It´s a bit odd these days: Quarantine, Corona-measurements limiting our lives, mostly in the private and somehow we all may hit a certain point where we feel like we´ve seen everything there is on Netflix and Prime. This is what happened to me this weekend, my own boat not ready yet to spend time with her, the living room´s sofa as attractive as sitting at the helm sailing. I was bored and searched YouTube for maybe yet another hidden gem. And I´ve finally found it: “DRUM: An extraordinary adventure”.
I was especially excited because of the fact that I learned that no less than Simon Le Bon himself – lead singer of renowned band Duran Duran – was playing a major part no just of the documentary but in the life of the boat itself too. I am a child of the Eighties and a big fan of electronic music, thus Duran Duran is one of my favourite bands and still music I fancy listening to very much. Now, let´s talk about the documentary.
A contemporary piece of History
As an upload by a private person the documentary comes in admittedly pitiful quality. It´s a VHS rip off, 4:3 aspect ratio and very poor visual quality. The sound is quite okay, maybe a bit too highly pitched. But I reckoned that added a bit to the 80ies feel: This whole film in 4K wouldn´t have had half of it´s charme I bet! The documentary is narrated by no other than living legend Skip Novak who skippered DRUM during Whitbread Round the World Race of 1985 and Simon Le Bon himself.
It sets in right at the start of the famous race with a short flashback telling the dramatic story of her loosing her keel at Fastnet Race the same year, capsizing and trapping some of her 24 crew men inside. Luckily, nobody was killed or harmed and the boat was made ready for racing the Whitbread again in less than 40 days. Amazing!
The documentary is nicely filmed. To be honest I was surprised of the quality of the pictures taken at a time when video and handheld camcorders had their advent but there were no such things like gimbals or drones. It´s amazing how good the shooting angles and the lighting was – albeit the poor quality of the copy. We gain exclusive insights into the crew´s daily routine (24 men in full race mode) and also some of the tactics and strategies applied to win the race. It is certainly not the best sailing documentary I´ve seen in my whole life, but a well-made piece of sailing history.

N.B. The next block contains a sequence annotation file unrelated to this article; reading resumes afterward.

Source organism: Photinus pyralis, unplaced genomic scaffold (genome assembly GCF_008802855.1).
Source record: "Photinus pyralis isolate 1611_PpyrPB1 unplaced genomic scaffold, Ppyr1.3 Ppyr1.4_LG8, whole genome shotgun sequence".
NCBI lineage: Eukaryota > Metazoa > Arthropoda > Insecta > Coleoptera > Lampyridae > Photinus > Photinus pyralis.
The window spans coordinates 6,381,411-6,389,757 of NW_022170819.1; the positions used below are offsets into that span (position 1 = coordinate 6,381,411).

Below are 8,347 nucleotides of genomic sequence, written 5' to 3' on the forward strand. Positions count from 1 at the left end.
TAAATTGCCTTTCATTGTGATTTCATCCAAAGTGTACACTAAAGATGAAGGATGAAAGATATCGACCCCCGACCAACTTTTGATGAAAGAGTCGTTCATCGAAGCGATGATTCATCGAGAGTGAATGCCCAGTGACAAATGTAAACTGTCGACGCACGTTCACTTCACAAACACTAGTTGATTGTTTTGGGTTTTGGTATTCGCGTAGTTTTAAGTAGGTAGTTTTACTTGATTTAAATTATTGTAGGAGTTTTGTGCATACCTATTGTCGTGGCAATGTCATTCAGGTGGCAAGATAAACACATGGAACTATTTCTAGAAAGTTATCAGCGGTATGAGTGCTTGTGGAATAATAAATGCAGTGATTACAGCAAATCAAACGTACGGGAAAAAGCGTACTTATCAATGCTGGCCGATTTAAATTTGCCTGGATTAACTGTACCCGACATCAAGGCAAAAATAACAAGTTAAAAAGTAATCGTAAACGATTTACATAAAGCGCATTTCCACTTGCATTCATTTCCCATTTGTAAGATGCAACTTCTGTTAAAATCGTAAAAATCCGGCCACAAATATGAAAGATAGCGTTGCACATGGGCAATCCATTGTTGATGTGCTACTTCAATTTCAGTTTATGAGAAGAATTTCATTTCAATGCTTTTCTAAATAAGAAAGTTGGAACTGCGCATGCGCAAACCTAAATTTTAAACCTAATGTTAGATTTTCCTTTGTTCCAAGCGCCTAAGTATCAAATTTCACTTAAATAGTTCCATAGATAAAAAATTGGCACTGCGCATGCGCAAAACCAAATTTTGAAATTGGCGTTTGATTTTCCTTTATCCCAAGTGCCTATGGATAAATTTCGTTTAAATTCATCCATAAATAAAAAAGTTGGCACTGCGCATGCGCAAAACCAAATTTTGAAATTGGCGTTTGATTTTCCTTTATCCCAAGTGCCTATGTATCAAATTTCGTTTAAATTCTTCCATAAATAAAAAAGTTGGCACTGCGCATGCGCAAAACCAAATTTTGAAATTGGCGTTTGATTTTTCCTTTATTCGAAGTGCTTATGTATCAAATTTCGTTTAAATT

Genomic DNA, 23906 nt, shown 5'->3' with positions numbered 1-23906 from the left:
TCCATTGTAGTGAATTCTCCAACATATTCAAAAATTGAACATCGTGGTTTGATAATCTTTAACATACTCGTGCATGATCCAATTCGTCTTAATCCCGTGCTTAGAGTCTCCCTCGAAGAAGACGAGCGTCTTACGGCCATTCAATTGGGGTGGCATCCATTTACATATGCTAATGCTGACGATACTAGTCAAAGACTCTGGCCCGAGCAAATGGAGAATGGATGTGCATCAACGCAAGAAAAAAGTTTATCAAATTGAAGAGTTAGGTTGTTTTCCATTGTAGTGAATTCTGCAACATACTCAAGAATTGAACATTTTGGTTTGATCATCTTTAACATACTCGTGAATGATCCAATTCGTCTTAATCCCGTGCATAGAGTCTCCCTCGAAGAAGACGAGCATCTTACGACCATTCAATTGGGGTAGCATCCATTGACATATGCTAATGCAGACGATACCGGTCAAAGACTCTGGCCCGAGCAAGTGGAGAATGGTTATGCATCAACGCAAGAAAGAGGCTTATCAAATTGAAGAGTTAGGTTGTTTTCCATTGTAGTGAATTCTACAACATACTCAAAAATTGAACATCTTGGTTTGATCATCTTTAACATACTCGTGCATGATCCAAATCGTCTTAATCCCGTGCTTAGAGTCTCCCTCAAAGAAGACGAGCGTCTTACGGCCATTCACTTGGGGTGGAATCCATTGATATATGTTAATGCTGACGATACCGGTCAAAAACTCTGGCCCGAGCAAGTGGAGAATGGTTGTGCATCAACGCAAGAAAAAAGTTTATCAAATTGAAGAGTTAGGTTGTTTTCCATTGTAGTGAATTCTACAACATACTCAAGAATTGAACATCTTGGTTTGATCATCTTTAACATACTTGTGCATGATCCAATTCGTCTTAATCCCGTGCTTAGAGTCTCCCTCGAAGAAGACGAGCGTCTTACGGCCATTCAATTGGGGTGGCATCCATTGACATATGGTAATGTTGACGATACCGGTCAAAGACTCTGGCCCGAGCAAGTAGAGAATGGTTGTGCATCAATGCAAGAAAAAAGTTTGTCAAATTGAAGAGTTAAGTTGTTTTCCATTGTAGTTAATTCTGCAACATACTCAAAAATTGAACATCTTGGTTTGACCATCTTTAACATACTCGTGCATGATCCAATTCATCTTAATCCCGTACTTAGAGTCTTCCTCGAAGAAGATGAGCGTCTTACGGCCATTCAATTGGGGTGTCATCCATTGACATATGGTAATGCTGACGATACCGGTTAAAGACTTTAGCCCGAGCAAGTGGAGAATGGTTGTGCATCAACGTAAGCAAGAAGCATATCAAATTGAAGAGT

The Journey of a Lifetime
In the end, Skip and Simon summarize their experience during Whitbread Round the World, which at that time wasn´t the 70-90 day spectacle as today´s Vendeé Globe – sailed in four legs with a couple of weeks layover at the destinations, the whole race lasted nearly one full year. One year of which Simon Le Bon attended the final two legs around the Cape Horn back to England.
It´s partially thrilling, compelling and draws you in. It´s the documentary´s musical score which is also special: Composed by Le Bon it build up a bridge to the music of Duran Duran which we all love so dearly, featuring also the rarely played song “Grey Lady of the Sea”. It helps to dive into the feel of the Eighties, for old men like me a very emotional occasion, helping younger lads to feel the mood of these times so long ago.
One hour nice sailing story, nice pictures and an exciting race. It´s worth a while and a good documentary. I liked it very much, more so, the adjacent research on the internet about DRUM´s history and present, her dramatic origins and the life she is living now. Do you also have the feeling of knowing Netflix inside out? Try this one out, it´s worth it.
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